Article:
Last evening, I ordered a glass of the Farc 21. I must say, I was not disappointed in the least. The difference from a dram of the 17 which I'd tried a few weeks earlier at the Highland Stillhouse seemed dramatic, at least with 20/20 hindsight.
I found my dram of the 21 at The Heathman hotel in downtown Portland. This establishment has great happy hour prices and a generous single malt selection. My glass cost $17 (American dollars). It was a thoroughly enjoyable experience to sip the Farc 21 before and after dinner, and then to walk up the hill a few blocks to the Portland Art Museum for an exhibit entitled, "Mythologia: Gods, Monsters, and Men."
As for the scotch, it became noticeably better in the glass after thirty minutes (yes, I milked it for quite a while in "restaurant time" in which wait staff tend to puzzle over one's ability to sip a drink so leisurely in our "hurry up and wait" society). The nose on The Farc grew more fragrant and the flavor on the palate became heavenly with a rich toffee dominant note. There was much less of a sherry influence than in the 17.
Vanilla bean was also present in the luxurious mouth feel, and the legs on the sides of my glass were thick and decadent, as was the color of this whisky. I must say that I did not detect any mint or peppercorns in there at all, as some reviews have stated. All in all, the dram was very smooth with a finish that helped one to feel immortal, at least for a minute or two. I refrained from taking a drink of water upon leaving my table, even though I was quite thirsty, because I could not bear to wash the last few scintillations of Farc 21 off my tongue.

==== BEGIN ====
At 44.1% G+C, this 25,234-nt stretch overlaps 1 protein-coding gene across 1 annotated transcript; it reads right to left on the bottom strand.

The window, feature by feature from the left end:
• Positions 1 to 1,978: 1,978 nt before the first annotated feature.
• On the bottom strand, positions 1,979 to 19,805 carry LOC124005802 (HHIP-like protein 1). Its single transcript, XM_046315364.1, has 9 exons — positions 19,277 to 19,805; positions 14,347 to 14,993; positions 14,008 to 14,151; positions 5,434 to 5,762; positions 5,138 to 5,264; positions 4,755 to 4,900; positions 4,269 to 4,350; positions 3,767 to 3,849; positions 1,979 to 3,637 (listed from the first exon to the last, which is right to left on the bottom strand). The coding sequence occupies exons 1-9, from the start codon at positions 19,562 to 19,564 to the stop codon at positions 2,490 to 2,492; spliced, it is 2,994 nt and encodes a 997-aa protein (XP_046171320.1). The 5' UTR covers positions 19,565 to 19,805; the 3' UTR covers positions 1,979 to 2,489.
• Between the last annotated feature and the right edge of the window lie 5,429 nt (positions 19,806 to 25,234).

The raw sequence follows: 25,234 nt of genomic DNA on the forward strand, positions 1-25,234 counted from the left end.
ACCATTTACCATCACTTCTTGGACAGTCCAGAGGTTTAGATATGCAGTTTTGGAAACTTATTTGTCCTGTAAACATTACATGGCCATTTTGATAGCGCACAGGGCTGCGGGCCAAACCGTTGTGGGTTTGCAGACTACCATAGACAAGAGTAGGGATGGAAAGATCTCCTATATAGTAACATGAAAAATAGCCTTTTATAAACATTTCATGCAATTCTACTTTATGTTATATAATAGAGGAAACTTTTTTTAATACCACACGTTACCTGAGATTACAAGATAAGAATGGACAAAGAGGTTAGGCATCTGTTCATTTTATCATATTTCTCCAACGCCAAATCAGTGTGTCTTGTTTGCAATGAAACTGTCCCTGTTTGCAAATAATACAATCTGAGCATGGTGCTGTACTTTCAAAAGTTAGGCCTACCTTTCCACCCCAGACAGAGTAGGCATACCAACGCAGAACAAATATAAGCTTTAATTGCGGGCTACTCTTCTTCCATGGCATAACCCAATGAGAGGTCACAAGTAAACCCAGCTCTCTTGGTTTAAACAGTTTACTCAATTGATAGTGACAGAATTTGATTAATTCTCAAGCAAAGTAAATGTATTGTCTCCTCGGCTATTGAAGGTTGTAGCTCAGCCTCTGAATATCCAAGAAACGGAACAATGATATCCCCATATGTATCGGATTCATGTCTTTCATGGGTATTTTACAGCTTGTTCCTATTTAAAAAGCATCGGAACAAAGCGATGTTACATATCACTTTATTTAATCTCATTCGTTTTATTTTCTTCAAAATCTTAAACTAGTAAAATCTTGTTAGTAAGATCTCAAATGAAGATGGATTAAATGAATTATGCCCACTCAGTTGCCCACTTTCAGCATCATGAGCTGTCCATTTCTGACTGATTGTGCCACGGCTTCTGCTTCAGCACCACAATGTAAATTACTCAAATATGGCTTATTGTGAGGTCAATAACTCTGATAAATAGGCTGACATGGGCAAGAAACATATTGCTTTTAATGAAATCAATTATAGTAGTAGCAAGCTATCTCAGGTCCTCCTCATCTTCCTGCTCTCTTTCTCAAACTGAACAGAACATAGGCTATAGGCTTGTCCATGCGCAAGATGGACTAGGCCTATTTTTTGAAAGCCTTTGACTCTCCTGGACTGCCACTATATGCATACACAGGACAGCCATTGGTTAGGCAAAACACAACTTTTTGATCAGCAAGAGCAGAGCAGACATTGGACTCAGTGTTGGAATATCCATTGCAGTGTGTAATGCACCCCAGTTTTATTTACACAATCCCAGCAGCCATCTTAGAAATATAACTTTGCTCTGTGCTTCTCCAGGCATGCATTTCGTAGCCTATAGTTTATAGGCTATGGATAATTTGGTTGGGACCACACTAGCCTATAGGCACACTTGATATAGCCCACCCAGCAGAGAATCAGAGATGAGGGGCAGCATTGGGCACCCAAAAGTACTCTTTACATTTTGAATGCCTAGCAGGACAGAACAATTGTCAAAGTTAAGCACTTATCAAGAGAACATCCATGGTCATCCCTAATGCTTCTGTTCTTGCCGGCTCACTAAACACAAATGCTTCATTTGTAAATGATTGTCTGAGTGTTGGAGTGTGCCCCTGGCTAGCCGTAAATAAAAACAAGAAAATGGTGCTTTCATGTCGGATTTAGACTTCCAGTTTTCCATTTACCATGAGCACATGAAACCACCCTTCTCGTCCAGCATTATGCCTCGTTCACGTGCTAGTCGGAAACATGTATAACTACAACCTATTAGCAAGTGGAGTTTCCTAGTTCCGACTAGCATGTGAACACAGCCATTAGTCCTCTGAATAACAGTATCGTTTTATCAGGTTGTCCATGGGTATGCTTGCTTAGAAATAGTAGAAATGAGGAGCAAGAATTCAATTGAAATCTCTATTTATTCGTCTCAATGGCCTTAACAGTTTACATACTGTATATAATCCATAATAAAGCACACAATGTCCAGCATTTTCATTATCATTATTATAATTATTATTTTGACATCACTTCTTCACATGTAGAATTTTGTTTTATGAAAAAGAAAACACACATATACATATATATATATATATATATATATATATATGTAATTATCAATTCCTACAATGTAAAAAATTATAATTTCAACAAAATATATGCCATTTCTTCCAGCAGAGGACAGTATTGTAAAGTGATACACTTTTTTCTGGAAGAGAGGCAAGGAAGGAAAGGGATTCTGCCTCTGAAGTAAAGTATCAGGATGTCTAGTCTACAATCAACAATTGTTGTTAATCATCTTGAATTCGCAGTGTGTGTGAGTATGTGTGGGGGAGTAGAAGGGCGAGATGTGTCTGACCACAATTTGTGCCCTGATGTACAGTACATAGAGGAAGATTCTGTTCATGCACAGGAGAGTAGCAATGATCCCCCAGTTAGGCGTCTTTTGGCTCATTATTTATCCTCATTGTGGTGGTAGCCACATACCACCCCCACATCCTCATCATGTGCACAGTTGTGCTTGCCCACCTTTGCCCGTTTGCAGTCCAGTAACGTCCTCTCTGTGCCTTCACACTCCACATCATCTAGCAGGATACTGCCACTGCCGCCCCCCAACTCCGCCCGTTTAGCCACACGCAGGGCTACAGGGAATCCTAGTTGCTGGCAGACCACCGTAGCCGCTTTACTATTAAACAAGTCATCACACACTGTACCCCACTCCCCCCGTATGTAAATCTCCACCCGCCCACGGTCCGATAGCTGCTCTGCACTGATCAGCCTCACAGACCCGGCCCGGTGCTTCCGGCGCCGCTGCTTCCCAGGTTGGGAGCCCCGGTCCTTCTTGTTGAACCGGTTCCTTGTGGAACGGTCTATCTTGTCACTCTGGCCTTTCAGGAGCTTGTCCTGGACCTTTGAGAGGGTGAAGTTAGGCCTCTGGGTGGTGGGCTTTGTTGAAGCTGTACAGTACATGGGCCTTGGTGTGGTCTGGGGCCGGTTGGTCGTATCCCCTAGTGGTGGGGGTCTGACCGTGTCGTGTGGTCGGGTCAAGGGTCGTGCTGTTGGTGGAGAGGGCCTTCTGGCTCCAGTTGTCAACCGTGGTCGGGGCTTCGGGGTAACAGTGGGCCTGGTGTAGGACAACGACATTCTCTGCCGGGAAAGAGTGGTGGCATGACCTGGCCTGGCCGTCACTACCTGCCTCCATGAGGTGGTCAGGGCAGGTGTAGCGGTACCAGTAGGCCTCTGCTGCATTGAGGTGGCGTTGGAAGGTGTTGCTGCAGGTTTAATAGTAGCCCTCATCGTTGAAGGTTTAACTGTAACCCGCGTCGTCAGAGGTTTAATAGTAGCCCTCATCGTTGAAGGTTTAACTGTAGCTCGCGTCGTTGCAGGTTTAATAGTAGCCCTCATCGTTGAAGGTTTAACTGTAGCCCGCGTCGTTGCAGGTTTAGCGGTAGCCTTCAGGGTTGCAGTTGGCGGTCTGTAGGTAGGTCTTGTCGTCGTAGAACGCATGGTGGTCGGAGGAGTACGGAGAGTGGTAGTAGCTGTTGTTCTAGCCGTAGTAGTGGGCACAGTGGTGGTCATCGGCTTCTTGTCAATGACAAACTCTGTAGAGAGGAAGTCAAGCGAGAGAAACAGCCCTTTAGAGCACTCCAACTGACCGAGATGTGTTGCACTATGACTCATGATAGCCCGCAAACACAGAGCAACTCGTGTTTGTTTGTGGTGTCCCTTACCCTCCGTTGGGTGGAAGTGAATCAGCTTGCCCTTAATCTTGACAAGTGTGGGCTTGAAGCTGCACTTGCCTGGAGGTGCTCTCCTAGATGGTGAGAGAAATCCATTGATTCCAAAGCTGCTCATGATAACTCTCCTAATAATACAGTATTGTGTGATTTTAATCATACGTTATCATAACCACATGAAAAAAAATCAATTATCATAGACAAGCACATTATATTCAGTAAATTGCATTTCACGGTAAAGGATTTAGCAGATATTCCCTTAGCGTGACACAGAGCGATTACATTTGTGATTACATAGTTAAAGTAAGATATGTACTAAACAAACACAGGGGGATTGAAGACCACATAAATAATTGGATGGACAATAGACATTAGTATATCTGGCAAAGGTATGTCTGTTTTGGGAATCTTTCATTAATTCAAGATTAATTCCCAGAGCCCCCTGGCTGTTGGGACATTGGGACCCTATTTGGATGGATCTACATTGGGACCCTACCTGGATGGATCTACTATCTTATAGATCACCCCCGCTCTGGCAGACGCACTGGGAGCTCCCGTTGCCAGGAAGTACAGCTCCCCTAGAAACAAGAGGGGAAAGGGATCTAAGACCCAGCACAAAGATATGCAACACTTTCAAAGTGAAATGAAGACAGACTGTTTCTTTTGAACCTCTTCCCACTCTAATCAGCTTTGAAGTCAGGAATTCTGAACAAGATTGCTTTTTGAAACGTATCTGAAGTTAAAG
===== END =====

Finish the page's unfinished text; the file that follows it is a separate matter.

I've seen other reviews that make statements such as "The 25 Glenfarclas is much better than the 21 but it is twice the price." Well, this is certainly not the case in Oregon, where the price of the 21 is about $140 and the 25 is about $160. I have never tried the 25 and I probably won't shell out $160 for a bottle any time soon, but an extra 20 dollars hardly seems like much of a leap if one is already willing to spend $140 on the 21.
As for my verdict on the 21, it has redeemed my appreciation and respect for Glenfarclas. I was not all keen on the 10 or the 12. The 17 is good, but it did not bowl me over. The 21, however, did. It is just fantastic. I can't recommend it enough.
Who says that money can't buy happiness? Well, I guess if sipping a fine scotch equate to happiness for you, then it can when it comes to The Farc. I was certainly in Tastebuds Heaven for about 40 minutes while sitting in the Heathman, looking out the window at the winter mist and the traffic with dusk setting in, knowing that I would soon be comfortably shuffling through the museum looking at some engravings and prints from centuries past.
The quality buzz from that Farc definitely helped to make the museum a warm, happy transition from one work of art to the next, with a little time spent reading the more interesting textual histories and backgrounds for the pieces.
I was surprised to see that Target owns so many ancient Japanese masks in the museum's regular exhibit there. Who would have thought that Target corp would be into Japanese masks . . . then again, hmmm, maybe it does make sense in a weird Zen way. . . .